- Separation agreements are still lawful “if they do not have overly broad provisions that affect the rights of employees to engage with one another to improve their lot as employees. This includes the rights of employees to extend those efforts to channels outside the immediate employer-employee relationship, such as through accessing the Board, their union, judicial or administrative or legislative forums, the media, or other third parties.”
- Provisions of the kind at issue are “facially unlawful,” and therefore the employer’s intent is irrelevant.
- The employee’s agreement to such terms is also irrelevant.
- While “supervisors are generally not protected by the Act,” an employer would violate the Act if it retaliated against a supervisor who refuses to proffer an overly broad severance agreement, or if it proffered a severance agreement to a supervisor that prevented the supervisor from participating in a Board proceeding.
- While the statute of limitations for filing a claim with the Board is six months, the decision could be applied to overly broad agreements entered into beyond that period on the basis that the violation continues as long as the impermissible provisions remain in effect. The General Counsel noted that the Board has entered into settlements that required employers to notify former employees that overly broad terms in their settlement agreements no longer applied.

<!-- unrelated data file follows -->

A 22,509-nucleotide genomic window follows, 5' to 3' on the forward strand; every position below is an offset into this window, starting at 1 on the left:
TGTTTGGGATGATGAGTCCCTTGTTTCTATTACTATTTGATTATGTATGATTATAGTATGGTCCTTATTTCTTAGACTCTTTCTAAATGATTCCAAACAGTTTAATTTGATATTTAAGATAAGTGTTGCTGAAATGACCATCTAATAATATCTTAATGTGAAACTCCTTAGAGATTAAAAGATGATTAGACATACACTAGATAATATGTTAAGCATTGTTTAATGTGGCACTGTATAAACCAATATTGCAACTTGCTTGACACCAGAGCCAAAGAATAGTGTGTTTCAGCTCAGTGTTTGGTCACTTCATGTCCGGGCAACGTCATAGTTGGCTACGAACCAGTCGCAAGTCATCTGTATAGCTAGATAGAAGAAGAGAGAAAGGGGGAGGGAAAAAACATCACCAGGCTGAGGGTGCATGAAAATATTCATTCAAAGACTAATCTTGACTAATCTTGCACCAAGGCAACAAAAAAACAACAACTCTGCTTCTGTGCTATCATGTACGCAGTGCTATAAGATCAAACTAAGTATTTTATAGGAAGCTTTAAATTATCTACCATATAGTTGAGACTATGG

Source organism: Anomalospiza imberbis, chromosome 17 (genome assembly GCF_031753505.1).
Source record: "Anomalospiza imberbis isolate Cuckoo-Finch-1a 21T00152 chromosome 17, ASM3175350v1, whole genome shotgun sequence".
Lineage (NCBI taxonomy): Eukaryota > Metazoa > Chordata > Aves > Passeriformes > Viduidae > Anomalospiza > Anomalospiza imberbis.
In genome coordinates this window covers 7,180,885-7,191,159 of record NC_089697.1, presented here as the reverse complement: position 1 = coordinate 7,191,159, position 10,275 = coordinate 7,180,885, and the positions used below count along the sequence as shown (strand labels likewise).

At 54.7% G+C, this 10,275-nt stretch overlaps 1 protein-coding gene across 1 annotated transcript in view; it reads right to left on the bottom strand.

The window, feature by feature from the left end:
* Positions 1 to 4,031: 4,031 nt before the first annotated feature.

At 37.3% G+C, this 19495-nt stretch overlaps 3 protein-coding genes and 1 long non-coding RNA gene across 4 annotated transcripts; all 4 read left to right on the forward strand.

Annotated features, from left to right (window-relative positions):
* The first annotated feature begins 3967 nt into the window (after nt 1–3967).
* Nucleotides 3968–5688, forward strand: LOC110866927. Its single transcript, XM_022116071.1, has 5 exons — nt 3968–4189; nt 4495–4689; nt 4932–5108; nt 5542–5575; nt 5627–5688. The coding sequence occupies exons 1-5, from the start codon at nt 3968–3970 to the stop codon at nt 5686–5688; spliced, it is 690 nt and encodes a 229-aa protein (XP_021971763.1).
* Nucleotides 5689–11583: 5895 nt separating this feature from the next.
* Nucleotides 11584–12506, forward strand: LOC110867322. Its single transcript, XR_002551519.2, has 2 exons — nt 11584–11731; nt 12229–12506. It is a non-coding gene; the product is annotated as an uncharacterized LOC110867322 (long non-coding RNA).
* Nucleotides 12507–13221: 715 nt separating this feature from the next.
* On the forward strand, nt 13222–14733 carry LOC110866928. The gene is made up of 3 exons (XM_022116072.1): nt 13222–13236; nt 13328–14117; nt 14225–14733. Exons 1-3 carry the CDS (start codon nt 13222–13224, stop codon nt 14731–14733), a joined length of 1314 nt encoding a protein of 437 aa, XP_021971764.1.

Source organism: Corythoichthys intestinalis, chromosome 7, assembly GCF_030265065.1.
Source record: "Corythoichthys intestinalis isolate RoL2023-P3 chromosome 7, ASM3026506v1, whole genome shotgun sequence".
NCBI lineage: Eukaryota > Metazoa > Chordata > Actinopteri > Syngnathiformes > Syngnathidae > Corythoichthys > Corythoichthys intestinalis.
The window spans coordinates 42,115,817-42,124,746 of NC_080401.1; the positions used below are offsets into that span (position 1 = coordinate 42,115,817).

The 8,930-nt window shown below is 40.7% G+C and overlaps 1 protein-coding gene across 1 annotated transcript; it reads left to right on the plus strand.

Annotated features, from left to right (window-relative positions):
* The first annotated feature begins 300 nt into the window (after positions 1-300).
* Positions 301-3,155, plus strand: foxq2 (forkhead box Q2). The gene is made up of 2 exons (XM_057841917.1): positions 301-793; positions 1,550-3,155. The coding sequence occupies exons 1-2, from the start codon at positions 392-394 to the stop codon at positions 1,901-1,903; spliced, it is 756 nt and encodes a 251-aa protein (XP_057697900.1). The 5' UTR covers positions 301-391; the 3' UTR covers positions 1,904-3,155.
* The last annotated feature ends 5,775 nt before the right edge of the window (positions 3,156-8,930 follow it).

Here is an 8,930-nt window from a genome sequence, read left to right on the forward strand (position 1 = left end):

- Agreements with such terms generally will not be voided, even those without severability provisions.
- The ruling applies to both current and former employees.
- While narrowly tailored confidentiality provisions may be lawful, those that “have a chilling effect,” i.e., those that preclude employees from assisting others about workplace issues and/or from communicating with the Board, a union, legal forums, the media, or other third parties, are unlawful.
- With respect to non-disparagement clauses, after noting that “public statements by employees about the workplace are central to the exercise of employees’ rights under the Act,” the General Counsel stated that “A narrowly-tailored, justified, non-disparagement provision that is limited to employee statements about the employer that meet the definition of defamation as being maliciously untrue, such that they are made with knowledge of their falsity or with reckless disregard for their truth or falsity, may be found lawful.” In addition to making similar comments, the Board in its decision also referenced earlier cases finding a non-disparagement ban to be overbroad because it encompassed all disputes, terms and conditions, and issues, without a temporal limitation and with application to parents and affiliate and their officers, representatives, employees, directors, and agents.